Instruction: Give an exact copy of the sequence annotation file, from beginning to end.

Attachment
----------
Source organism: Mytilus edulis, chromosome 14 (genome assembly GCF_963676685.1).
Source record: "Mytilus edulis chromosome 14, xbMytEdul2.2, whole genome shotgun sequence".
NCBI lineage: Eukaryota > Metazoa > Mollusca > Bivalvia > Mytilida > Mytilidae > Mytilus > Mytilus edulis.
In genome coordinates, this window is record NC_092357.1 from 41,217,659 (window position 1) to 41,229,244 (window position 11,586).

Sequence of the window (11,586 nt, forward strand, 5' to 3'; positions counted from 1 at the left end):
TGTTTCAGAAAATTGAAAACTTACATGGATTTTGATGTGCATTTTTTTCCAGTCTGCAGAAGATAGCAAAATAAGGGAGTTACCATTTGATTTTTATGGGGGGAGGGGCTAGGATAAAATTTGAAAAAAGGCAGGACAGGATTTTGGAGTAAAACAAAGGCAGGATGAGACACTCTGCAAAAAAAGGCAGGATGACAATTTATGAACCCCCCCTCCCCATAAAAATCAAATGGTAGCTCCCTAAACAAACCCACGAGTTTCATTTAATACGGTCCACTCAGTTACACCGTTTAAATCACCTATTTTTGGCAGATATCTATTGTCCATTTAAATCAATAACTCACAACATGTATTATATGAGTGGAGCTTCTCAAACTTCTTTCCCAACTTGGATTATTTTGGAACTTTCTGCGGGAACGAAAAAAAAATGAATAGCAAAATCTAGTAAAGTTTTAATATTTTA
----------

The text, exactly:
Source organism: Mytilus edulis, chromosome 14 (genome assembly GCF_963676685.1).
Source record: "Mytilus edulis chromosome 14, xbMytEdul2.2, whole genome shotgun sequence".
NCBI lineage: Eukaryota > Metazoa > Mollusca > Bivalvia > Mytilida > Mytilidae > Mytilus > Mytilus edulis.
In genome coordinates, this window is record NC_092357.1 from 41,217,659 (window position 1) to 41,229,244 (window position 11,586).

Sequence of the window (11,586 nt, forward strand, 5' to 3'; positions counted from 1 at the left end):
TGTTTCAGAAAATTGAAAACTTACATGGATTTTGATGTGCATTTTTTTCCAGTCTGCAGAAGATAGCAAAATAAGGGAGTTACCATTTGATTTTTATGGGGGGAGGGGCTAGGATAAAATTTGAAAAAAGGCAGGACAGGATTTTGGAGTAAAACAAAGGCAGGATGAGACACTCTGCAAAAAAAGGCAGGATGACAATTTATGAACCCCCCCTCCCCATAAAAATCAAATGGTAGCTCCCTAAACAAACCCACGAGTTTCATTTAATACGGTCCACTCAGTTACACCGTTTAAATCACCTATTTTTGGCAGATATCTATTGTCCATTTAAATCAATAACTCACAACATGTATTATATGAGTGGAGCTTCTCAAACTTCTTTCCCAACTTGGATTATTTTGGAACTTTCTGCGGGAACGAAAAAAAAATGAATAGCAAAATCTAGTAAAGTTTTAATATTTTA